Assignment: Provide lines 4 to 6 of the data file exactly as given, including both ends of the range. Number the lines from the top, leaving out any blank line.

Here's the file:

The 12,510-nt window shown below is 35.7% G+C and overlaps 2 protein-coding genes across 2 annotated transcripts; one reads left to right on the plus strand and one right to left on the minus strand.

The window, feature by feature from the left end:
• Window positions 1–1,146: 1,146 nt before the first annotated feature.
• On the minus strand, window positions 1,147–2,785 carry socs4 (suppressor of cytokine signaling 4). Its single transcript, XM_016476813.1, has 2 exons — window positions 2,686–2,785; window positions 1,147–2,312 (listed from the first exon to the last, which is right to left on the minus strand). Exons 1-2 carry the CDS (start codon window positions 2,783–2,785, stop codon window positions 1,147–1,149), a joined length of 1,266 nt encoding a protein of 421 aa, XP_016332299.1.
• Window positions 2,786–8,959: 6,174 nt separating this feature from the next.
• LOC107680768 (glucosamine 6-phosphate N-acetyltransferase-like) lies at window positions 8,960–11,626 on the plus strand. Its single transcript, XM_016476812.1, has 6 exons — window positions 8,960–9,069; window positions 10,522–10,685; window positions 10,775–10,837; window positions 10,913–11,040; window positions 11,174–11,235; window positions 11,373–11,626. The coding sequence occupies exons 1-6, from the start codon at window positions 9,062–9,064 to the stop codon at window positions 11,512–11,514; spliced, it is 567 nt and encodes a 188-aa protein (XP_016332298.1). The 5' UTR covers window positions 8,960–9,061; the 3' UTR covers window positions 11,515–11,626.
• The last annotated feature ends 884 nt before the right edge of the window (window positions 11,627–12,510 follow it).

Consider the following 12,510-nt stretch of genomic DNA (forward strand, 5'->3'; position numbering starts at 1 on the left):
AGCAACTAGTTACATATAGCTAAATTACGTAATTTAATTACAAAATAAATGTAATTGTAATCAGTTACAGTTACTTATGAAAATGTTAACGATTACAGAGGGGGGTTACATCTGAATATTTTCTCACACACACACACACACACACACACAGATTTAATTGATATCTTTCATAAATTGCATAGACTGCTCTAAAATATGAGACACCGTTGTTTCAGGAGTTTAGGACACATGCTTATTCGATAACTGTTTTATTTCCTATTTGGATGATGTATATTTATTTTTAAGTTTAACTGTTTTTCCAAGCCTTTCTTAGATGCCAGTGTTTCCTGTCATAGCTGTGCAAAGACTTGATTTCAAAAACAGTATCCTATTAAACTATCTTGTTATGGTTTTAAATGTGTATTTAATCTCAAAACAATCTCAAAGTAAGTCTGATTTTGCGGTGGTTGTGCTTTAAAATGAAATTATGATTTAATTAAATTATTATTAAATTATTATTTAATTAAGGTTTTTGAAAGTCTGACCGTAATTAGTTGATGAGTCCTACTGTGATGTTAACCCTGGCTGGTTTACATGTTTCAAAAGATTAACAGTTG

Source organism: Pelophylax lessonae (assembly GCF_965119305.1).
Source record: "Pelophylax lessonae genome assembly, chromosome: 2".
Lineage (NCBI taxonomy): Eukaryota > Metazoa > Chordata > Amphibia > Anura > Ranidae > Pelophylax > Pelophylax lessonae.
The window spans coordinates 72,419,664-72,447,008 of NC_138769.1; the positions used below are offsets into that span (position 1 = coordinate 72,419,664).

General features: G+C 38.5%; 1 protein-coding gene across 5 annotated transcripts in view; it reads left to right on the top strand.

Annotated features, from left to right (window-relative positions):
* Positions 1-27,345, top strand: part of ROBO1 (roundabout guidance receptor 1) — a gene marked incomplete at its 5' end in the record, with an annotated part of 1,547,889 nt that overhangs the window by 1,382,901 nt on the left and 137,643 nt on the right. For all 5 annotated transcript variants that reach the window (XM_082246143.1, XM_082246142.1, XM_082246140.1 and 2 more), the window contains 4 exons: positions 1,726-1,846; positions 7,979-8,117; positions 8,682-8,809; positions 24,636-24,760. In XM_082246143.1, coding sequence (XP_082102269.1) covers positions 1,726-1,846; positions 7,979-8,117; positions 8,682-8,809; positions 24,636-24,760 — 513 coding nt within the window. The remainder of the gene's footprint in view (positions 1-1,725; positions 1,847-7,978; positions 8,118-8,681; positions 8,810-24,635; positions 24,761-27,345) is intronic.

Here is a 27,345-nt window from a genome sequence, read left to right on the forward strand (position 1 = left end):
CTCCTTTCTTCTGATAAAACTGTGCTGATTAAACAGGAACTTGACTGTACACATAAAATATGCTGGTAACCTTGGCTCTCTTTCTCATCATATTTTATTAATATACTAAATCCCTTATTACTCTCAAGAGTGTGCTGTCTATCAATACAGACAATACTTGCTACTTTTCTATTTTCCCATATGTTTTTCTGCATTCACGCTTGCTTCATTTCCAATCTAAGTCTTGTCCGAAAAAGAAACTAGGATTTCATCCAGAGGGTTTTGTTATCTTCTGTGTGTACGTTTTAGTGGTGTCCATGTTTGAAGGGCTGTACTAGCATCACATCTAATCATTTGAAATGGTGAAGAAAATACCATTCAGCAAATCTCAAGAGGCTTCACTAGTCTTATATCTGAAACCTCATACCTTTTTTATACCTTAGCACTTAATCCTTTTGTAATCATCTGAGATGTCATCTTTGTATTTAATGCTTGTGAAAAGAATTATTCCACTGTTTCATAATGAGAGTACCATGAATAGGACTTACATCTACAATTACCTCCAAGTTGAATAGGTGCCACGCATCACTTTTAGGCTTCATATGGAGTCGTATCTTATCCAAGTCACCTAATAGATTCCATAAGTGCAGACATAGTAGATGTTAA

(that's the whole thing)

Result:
• On the minus strand, window positions 1,147–2,785 carry socs4 (suppressor of cytokine signaling 4). Its single transcript, XM_016476813.1, has 2 exons — window positions 2,686–2,785; window positions 1,147–2,312 (listed from the first exon to the last, which is right to left on the minus strand). Exons 1-2 carry the CDS (start codon window positions 2,783–2,785, stop codon window positions 1,147–1,149), a joined length of 1,266 nt encoding a protein of 421 aa, XP_016332299.1.
• Window positions 2,786–8,959: 6,174 nt separating this feature from the next.
• LOC107680768 (glucosamine 6-phosphate N-acetyltransferase-like) lies at window positions 8,960–11,626 on the plus strand. Its single transcript, XM_016476812.1, has 6 exons — window positions 8,960–9,069; window positions 10,522–10,685; window positions 10,775–10,837; window positions 10,913–11,040; window positions 11,174–11,235; window positions 11,373–11,626. The coding sequence occupies exons 1-6, from the start codon at window positions 9,062–9,064 to the stop codon at window positions 11,512–11,514; spliced, it is 567 nt and encodes a 188-aa protein (XP_016332298.1). The 5' UTR covers window positions 8,960–9,061; the 3' UTR covers window positions 11,515–11,626.